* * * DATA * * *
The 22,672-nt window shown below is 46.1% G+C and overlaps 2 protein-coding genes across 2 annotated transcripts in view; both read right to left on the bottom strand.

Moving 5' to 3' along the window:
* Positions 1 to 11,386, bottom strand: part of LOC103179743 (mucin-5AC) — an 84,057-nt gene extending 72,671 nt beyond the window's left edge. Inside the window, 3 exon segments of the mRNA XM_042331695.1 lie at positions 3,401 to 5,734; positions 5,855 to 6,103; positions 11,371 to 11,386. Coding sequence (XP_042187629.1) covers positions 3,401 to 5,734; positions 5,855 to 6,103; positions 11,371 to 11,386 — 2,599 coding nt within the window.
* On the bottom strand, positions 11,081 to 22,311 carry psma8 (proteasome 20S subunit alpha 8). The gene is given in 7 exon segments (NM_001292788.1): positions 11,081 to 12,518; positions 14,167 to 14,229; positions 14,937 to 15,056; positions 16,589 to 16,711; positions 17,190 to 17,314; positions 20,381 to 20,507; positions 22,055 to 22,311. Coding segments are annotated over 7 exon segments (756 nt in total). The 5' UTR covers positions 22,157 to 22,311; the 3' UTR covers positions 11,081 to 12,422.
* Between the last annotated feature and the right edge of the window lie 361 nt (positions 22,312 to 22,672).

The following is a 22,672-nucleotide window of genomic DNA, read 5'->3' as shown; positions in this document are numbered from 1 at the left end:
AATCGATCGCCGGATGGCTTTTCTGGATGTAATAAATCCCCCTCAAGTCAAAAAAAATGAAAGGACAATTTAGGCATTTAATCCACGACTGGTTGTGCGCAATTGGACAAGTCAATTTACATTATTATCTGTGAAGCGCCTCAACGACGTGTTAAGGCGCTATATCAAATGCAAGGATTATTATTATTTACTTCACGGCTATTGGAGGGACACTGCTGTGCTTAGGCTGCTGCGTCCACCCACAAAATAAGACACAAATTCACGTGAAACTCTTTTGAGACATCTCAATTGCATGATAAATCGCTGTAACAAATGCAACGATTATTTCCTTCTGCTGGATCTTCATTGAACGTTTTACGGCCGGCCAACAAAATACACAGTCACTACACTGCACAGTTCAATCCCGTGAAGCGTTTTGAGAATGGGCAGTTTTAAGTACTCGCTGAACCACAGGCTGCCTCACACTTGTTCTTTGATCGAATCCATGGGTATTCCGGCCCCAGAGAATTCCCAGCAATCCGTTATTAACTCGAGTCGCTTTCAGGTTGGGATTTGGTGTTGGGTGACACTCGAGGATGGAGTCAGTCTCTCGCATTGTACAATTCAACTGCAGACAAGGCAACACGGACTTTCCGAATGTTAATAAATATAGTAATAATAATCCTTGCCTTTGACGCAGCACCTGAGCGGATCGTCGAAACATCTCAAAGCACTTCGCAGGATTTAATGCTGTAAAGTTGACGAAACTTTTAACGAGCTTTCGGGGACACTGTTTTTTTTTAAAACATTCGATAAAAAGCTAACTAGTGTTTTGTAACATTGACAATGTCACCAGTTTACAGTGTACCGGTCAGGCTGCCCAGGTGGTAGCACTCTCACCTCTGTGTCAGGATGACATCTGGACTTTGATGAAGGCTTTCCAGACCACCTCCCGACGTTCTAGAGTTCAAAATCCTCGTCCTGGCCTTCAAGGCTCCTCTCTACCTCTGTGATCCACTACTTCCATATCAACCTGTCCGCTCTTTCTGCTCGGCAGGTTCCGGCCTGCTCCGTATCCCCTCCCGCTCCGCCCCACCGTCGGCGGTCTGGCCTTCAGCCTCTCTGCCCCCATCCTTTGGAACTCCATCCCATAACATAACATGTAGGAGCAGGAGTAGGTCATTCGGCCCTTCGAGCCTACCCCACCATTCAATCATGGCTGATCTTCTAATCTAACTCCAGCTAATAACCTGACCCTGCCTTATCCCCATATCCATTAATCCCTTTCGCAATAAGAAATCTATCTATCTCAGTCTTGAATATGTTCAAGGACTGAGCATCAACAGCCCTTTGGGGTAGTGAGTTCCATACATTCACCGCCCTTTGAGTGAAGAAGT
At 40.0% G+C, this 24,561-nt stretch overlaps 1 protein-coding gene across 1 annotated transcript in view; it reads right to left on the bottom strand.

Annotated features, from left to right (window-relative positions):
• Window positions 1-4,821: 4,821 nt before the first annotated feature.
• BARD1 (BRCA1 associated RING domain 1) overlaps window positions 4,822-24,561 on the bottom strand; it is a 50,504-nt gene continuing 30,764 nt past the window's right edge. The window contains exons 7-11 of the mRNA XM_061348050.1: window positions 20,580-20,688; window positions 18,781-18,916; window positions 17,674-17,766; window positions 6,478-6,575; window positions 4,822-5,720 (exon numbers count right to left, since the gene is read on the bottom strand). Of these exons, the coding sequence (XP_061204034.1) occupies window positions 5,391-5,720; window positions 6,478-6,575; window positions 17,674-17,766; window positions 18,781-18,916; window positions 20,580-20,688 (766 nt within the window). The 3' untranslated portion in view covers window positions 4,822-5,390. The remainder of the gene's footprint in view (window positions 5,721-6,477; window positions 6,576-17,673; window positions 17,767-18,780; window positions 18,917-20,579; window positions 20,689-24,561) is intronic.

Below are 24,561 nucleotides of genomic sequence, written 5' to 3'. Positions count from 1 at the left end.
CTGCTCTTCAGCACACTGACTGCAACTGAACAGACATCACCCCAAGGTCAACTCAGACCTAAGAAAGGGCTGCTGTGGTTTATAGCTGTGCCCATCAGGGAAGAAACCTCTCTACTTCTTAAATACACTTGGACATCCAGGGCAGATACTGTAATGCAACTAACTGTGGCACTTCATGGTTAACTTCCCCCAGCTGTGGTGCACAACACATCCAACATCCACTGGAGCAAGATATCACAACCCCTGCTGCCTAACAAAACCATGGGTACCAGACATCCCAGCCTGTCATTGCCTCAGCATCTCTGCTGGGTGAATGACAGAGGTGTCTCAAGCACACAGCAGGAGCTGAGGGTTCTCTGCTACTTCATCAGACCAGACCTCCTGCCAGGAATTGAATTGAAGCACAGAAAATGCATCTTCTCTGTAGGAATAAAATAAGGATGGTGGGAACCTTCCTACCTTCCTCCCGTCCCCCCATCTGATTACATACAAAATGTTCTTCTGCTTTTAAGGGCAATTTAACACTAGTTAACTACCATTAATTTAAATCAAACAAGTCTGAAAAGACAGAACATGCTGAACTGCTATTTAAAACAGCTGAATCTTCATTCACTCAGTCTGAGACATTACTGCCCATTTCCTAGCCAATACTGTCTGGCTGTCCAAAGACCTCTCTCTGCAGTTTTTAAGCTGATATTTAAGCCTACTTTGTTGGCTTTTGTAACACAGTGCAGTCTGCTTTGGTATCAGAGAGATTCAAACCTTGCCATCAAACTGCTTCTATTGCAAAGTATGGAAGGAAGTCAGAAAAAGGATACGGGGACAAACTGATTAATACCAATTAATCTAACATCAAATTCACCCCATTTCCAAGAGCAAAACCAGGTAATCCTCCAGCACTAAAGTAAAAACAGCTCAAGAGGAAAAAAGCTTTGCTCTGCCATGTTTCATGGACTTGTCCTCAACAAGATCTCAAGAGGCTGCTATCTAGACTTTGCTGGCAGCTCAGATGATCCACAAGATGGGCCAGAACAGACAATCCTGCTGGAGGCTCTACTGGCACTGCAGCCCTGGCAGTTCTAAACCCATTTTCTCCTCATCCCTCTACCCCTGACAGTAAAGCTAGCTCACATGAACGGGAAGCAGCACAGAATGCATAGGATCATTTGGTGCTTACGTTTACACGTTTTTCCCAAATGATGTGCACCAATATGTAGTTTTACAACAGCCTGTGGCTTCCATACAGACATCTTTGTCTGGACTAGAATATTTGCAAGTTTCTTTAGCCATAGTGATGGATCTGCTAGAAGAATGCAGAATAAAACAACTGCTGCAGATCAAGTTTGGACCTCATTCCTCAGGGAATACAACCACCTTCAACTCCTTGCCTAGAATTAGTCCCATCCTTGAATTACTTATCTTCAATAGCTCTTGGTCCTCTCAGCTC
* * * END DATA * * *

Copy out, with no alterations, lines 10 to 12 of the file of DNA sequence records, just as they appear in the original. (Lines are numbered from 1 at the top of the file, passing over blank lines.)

• Window positions 1-4,821: 4,821 nt before the first annotated feature.
• BARD1 (BRCA1 associated RING domain 1) overlaps window positions 4,822-24,561 on the bottom strand; it is a 50,504-nt gene continuing 30,764 nt past the window's right edge. The window contains exons 7-11 of the mRNA XM_061348050.1: window positions 20,580-20,688; window positions 18,781-18,916; window positions 17,674-17,766; window positions 6,478-6,575; window positions 4,822-5,720 (exon numbers count right to left, since the gene is read on the bottom strand). Of these exons, the coding sequence (XP_061204034.1) occupies window positions 5,391-5,720; window positions 6,478-6,575; window positions 17,674-17,766; window positions 18,781-18,916; window positions 20,580-20,688 (766 nt within the window). The 3' untranslated portion in view covers window positions 4,822-5,390. The remainder of the gene's footprint in view (window positions 5,721-6,477; window positions 6,576-17,673; window positions 17,767-18,780; window positions 18,917-20,579; window positions 20,689-24,561) is intronic.

Below are 24,561 nucleotides of genomic sequence, written 5' to 3'. Positions count from 1 at the left end.